Judicial Notice of COVID-19 Pandemic Held not to be a Substitute for Evidence of Mitigation of Damages
The COVID-19 pandemic has had a significant impact on the economy and has caused many businesses to struggle financially. Landlords and tenants have been navigating the challenges posed by the pandemic, including issues related to rent payments and lease obligations. In the recent unpublished case of Washington-Hudson Associates II LLC v. Town Sports International Holdings, Inc. (A-1357-21), the New Jersey Appellate Division addressed a dispute between a landlord and the guarantor of a tenant over unpaid rent and other charges under a commercial lease.
The first finding was that the lease in question did not provide for any rent abatement or reduction in the event of a pandemic or other unforeseen events. The court noted that the lease, "was clear an unambiguous in providing there would be 'no abatement, diminution or reduction' in rent for 'any inconvenience, interruption, cessation or loss of business,' caused 'directly or indirectly' by government orders. The court emphasized that the parties' contractual obligations should be enforced according to their plain terms, and required the guarantor to cover unpaid rent even though the tenant's business could not operate due to governmental orders.
Once the court found that the rent was not abated by the pandemic, the key issue in the case became whether or not the pandemic should be taken into account when determining whether or not the landlord mitigated its damages. The trial court had taken judicial notice of the pandemic and granted summary judgment, finding that "no reasonable jury could find that [the landlord] had failed to mitigate its damages because it could not have been expected to find a new tenant "in the middle of COVID when there's no vaccines."
The Appellate Division disagreed and opined that the trial court should not have taken judicial notice of the pandemic with regard to the mitigation of damages. The court found that the impact of the pandemic on the economy and on businesses was not a fact that was generally known or capable of accurate and ready determination. The court noted that the impact of the pandemic could vary depending on a variety of factors, including the type of business and the location of the business. As such, the court held that the trial court erred in taking judicial notice of the pandemic with regard to the mitigation of damages as opposed to letting the case proceed through discovery and trial to establish a record of the landlord's efforts to mitigate its damages.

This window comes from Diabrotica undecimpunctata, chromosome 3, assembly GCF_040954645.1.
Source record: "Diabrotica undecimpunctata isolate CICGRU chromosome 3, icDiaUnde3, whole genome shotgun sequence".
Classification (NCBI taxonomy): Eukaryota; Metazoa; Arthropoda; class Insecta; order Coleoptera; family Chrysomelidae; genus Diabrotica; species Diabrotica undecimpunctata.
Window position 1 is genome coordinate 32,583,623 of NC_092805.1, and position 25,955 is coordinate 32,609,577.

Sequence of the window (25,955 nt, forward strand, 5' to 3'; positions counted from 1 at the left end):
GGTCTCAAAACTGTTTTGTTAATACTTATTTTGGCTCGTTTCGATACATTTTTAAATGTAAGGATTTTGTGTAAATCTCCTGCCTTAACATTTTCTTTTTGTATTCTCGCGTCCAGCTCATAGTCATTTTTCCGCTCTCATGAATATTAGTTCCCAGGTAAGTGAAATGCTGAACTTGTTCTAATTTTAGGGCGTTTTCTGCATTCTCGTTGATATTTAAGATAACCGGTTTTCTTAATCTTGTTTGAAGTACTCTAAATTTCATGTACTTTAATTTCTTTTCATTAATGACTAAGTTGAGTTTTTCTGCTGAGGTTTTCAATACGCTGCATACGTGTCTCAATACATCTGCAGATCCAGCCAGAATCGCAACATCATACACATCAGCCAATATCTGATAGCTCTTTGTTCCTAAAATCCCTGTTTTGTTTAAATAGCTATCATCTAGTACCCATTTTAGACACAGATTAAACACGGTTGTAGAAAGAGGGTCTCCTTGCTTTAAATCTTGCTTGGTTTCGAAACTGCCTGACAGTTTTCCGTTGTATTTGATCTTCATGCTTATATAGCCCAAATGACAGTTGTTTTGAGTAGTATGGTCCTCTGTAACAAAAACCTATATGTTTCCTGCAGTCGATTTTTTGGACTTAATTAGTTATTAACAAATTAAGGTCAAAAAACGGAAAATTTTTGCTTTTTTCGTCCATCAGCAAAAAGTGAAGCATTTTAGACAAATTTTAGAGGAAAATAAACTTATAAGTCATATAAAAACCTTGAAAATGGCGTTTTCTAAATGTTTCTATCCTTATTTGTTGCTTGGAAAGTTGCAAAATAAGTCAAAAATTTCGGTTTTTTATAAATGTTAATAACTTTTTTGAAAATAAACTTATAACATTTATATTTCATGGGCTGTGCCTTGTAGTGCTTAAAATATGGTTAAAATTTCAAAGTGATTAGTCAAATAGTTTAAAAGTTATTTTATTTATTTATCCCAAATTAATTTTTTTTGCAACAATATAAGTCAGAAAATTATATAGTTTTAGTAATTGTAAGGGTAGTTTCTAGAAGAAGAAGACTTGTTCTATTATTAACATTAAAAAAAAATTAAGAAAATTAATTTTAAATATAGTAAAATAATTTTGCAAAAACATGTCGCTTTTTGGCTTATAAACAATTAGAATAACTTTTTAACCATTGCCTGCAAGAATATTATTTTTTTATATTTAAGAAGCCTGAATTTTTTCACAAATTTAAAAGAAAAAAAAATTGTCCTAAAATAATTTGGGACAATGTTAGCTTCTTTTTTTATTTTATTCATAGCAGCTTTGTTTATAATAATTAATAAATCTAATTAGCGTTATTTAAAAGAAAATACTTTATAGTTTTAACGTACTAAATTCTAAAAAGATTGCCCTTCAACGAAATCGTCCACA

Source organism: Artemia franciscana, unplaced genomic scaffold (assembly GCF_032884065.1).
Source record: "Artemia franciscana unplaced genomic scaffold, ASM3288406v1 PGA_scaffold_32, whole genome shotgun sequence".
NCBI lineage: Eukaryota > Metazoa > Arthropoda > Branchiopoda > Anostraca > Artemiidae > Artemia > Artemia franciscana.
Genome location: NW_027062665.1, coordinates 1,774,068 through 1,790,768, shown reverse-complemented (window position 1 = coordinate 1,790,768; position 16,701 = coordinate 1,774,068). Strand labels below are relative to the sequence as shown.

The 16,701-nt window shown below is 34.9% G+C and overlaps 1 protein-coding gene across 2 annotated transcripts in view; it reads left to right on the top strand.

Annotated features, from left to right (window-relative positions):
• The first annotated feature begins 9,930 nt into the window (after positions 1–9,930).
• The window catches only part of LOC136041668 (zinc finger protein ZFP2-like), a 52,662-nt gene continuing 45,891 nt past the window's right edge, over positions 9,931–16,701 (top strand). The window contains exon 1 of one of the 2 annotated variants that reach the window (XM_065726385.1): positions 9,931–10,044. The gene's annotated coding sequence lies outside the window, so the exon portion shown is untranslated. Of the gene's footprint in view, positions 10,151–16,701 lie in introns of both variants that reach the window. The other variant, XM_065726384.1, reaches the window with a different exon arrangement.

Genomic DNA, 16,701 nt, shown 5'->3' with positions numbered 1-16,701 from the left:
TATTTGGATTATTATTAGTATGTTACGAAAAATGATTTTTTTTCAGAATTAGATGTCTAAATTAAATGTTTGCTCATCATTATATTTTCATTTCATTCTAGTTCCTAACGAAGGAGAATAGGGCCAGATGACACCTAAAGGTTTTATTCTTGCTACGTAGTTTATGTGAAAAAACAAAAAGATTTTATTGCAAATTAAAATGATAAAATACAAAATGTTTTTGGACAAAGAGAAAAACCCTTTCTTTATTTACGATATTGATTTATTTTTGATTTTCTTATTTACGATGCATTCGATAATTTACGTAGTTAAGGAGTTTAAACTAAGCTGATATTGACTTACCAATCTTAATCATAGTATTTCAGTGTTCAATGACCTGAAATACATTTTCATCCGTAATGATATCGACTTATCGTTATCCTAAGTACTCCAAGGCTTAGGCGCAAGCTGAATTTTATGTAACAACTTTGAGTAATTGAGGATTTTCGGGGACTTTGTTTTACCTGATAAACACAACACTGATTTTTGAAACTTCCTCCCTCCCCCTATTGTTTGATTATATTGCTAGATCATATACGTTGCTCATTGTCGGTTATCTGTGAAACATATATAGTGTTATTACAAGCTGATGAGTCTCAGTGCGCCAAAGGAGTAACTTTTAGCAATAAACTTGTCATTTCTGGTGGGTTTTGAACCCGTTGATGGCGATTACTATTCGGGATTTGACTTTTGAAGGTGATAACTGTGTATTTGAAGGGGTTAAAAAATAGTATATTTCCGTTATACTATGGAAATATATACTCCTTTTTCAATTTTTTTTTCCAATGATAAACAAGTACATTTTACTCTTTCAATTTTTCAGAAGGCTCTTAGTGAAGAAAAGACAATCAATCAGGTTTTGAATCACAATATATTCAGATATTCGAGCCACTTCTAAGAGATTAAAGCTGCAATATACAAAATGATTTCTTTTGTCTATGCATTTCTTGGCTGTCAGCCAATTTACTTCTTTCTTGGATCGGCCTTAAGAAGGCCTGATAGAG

In summary, this case highlights the importance of carefully reviewing lease agreements and understanding the parties' contractual obligations. It also underscores the need to seek legal advice when facing disputes over commercial leases, particularly in the context of the ongoing pandemic, as the impact of the pandemic will not be taken into account automatically in disputes over rent and other charges. Washington-Hudson Associates II LLC v. Town Sports International Holdings, Inc. (A-1357-21)
The Federal Trade Commission (FTC) recently proposed a new rule that would ban the use of noncompete clauses in employment contracts. This proposal has the potential to have a significant impact on the way businesses operate and protect their confidential information and trade secrets. Although this rule is not yet in effect and in the comment stage, if the proposed rule is adopted there will be implications for both companies and employees.
What are Noncompete Clauses?
Noncompete clauses are agreements between an employer and employee that prohibit the employee from working for a competitor for a specified period of time after leaving the company. These clauses are often used by companies to protect their confidential information, trade secrets, and other valuable assets. They are common in industries such as tech, finance, and consulting, where employees have access to valuable company information and relationships.
Why is the FTC Proposing a Ban on Noncompete Clauses?
The FTC is proposing a ban on noncompete clauses due to concerns that they restrict competition and limit employee mobility. The Commission believes that noncompete clauses stifle innovation and limit consumer choice, as they prevent employees from using their skills and knowledge to benefit other companies and create new products and services. Additionally, noncompete clauses can limit the ability of employees to negotiate better wages and benefits, as they are often afraid to leave their current employer for fear of violating the noncompete clause.
What are the Implications of the Proposed Rule?
If the proposed rule is adopted, it would have a significant impact on businesses that currently use noncompete clauses in their employment contracts. Companies would need to revise their contracts and find alternative ways to protect their confidential information and trade secrets. They may need to rely on other forms of protection, such as confidentiality agreements, and existing law related to trade secrets.
Employees would also be impacted by the proposed rule. They would have more freedom to move between companies and use their skills and knowledge to benefit other businesses. This could lead to increased competition, which could benefit consumers by leading to lower prices and increased innovation.
The FTC's proposed ban on noncompete clauses is a significant development in the world of employment law. If the rule is adopted, it could have a significant impact on the way companies protect their confidential information and trade secrets, and the way employees use their skills and knowledge. Businesses and employees should stay informed about the proposed rule and its potential implications, and seek the guidance of a qualified attorney if they have questions.